Enterprise of the Indies

During the 1470s and early 1480s, Christopher Columbus participated in several long voyages that took him as far as Iceland and Africa. Trade with Asia (then called the Indies) was very profitable at the time, and he began to formulate the idea that it would be faster and easier to travel to Asia by sailing westward from Europe, going across the Atlantic Ocean, than by traveling east, as was commonly done. Contrary to legend, all educated fifteenth-century Europeans knew that the earth was round, but no one had any idea about its size; most theories underestimated the size of the earth by about one-third. Most people also believed the earth was one huge landmass, consisting of Europe, Africa, and Asia, surrounded by water. It was not surprising that Columbus guessed incorrectly at the distances between continents.

Naming his plan to reach Asia on a westward route “The Enterprise of the Indies,” Columbus tried unsuccessfully to persuade Portuguese king John II (1455–1495) to support an expedition proving his theory. In May 1486, Spanish queen Isabella I (1451–1504) agreed to hear his plan. Besides finding a new trade route and untold riches, part of Columbus’s goal in his enterprise was to bring Christianity to the world’s peoples. This appealed to Queen Isabella, who wished to create a vast, worldwide, Spanish empire that would spread the Christian religion to every corner of the earth.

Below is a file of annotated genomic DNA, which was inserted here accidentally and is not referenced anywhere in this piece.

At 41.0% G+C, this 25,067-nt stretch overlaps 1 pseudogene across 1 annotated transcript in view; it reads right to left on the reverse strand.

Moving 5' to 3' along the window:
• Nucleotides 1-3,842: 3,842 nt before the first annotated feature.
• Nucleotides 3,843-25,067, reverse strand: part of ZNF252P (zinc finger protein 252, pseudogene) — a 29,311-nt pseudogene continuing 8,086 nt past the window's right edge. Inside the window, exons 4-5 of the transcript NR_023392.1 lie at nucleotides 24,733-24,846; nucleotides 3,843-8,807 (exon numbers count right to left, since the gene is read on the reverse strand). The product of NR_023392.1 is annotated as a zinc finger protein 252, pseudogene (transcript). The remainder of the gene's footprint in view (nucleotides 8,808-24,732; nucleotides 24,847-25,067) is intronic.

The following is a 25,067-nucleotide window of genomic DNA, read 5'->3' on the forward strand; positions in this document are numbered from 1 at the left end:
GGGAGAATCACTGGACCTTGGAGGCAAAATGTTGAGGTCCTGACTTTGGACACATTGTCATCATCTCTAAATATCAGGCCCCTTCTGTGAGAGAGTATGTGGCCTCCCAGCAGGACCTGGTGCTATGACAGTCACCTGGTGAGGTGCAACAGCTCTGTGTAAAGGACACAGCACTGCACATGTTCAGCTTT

In April 1492, Queen Isabella and her husband, King Ferdinand II (1452–1516), signed an agreement with Columbus to fund his voyage. Columbus secured three ships—the Niña, the Pinta, and the Santa Maria—and a crew of about ninety men and boys. The Santa Maria, at 100 feet in length, was the largest of the three ships.


See also: AMERICA BEFORE COLUMBUS

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